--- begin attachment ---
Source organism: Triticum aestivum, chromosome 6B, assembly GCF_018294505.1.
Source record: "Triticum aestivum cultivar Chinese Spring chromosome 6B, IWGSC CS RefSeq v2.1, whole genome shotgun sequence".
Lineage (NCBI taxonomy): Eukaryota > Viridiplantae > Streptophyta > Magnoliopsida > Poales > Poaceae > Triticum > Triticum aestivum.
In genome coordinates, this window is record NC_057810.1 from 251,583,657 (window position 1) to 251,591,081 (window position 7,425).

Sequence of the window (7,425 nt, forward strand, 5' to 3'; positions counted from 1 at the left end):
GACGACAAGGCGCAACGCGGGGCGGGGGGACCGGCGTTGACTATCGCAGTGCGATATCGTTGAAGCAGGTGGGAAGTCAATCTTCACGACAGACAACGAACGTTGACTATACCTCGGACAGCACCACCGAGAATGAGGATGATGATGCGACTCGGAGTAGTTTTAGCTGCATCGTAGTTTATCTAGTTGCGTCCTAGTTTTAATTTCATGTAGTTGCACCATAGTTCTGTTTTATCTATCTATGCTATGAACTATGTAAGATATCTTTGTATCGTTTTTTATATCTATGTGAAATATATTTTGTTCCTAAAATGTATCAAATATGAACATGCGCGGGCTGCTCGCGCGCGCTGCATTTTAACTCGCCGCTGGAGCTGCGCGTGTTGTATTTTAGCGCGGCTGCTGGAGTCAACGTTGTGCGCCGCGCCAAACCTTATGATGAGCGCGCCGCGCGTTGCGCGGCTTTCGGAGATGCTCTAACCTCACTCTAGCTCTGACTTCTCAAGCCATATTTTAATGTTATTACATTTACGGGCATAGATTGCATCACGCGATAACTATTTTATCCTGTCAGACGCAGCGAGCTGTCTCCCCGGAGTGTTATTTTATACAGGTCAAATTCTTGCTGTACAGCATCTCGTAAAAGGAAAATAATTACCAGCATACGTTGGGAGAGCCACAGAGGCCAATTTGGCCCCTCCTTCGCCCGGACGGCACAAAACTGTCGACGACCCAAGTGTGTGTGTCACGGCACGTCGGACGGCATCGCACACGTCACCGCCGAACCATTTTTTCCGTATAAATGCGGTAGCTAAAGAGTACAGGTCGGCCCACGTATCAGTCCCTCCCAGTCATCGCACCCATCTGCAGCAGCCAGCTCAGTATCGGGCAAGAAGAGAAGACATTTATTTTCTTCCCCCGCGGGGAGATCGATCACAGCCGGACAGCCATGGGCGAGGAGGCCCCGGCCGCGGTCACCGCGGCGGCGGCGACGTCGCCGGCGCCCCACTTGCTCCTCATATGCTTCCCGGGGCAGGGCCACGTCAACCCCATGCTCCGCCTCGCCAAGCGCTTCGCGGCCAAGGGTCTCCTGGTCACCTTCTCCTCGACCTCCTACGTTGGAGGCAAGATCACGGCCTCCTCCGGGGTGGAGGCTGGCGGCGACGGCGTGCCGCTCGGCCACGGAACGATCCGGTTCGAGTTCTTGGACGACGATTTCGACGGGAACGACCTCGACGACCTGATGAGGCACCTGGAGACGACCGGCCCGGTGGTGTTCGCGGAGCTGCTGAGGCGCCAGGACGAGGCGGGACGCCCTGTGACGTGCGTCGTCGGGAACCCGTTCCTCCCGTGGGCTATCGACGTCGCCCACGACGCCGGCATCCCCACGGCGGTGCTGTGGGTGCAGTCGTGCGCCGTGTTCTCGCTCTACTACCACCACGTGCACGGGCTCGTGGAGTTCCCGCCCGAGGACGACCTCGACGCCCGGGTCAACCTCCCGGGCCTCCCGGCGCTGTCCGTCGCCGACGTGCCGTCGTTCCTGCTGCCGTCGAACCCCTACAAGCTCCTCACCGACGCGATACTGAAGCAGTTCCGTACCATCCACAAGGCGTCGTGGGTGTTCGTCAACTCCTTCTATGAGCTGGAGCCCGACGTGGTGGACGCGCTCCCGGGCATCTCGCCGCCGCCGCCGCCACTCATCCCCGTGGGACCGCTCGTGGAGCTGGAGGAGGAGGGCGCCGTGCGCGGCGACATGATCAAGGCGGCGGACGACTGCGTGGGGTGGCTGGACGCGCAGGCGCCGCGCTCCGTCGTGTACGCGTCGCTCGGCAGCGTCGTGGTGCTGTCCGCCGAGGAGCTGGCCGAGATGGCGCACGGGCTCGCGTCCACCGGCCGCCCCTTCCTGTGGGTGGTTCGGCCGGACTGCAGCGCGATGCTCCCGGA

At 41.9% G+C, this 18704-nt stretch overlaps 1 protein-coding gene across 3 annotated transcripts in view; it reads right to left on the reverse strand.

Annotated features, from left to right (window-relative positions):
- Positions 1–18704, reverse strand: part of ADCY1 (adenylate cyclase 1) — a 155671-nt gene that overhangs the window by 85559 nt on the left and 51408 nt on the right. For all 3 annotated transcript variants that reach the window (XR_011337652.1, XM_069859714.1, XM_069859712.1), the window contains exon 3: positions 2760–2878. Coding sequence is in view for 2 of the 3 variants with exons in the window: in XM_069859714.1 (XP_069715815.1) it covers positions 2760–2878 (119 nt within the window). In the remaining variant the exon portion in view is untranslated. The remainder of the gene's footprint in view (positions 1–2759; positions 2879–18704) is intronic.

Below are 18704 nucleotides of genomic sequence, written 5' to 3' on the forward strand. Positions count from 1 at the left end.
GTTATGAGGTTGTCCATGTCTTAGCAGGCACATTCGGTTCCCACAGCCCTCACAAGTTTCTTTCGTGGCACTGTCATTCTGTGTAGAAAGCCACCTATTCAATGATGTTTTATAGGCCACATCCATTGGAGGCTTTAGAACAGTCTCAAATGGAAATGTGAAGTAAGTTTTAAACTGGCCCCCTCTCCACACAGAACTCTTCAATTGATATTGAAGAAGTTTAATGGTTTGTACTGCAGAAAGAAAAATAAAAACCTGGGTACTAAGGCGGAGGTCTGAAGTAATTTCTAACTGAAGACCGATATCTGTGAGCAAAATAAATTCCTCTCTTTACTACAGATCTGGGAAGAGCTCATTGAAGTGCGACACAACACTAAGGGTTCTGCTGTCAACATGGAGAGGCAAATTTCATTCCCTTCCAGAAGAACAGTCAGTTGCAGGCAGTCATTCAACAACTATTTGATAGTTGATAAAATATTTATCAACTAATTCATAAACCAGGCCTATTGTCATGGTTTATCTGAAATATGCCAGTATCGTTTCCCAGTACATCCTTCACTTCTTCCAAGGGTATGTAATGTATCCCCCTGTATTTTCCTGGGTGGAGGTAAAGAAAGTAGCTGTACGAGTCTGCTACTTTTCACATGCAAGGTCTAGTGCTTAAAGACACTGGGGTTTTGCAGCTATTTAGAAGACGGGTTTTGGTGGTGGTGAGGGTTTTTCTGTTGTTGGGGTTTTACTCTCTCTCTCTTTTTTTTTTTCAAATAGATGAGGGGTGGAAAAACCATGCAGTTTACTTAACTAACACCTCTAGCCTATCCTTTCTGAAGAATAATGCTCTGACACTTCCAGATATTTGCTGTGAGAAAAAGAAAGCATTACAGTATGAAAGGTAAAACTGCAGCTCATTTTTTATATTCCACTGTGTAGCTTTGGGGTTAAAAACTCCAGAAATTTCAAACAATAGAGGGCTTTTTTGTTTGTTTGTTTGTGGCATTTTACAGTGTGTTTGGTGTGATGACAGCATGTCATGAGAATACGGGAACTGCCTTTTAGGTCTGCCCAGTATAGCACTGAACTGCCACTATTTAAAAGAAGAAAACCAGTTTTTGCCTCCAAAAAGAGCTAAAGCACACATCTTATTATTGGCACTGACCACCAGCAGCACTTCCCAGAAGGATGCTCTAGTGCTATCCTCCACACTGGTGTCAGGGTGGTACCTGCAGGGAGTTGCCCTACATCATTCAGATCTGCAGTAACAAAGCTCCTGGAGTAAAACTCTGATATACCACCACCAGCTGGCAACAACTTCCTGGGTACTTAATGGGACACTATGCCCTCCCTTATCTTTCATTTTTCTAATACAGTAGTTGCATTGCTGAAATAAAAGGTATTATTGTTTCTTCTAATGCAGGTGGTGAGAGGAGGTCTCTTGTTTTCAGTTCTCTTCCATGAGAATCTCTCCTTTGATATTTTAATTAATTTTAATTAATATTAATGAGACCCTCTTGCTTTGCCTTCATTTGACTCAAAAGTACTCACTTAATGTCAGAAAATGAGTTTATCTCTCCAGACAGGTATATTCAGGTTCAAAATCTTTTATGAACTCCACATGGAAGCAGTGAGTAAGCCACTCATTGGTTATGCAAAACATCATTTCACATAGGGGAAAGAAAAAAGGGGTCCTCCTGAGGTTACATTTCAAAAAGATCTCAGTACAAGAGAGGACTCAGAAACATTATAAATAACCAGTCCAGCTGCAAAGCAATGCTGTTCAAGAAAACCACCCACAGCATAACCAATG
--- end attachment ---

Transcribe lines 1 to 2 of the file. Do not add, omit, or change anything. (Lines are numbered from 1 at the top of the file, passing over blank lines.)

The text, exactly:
Source organism: Triticum aestivum, chromosome 6B, assembly GCF_018294505.1.
Source record: "Triticum aestivum cultivar Chinese Spring chromosome 6B, IWGSC CS RefSeq v2.1, whole genome shotgun sequence".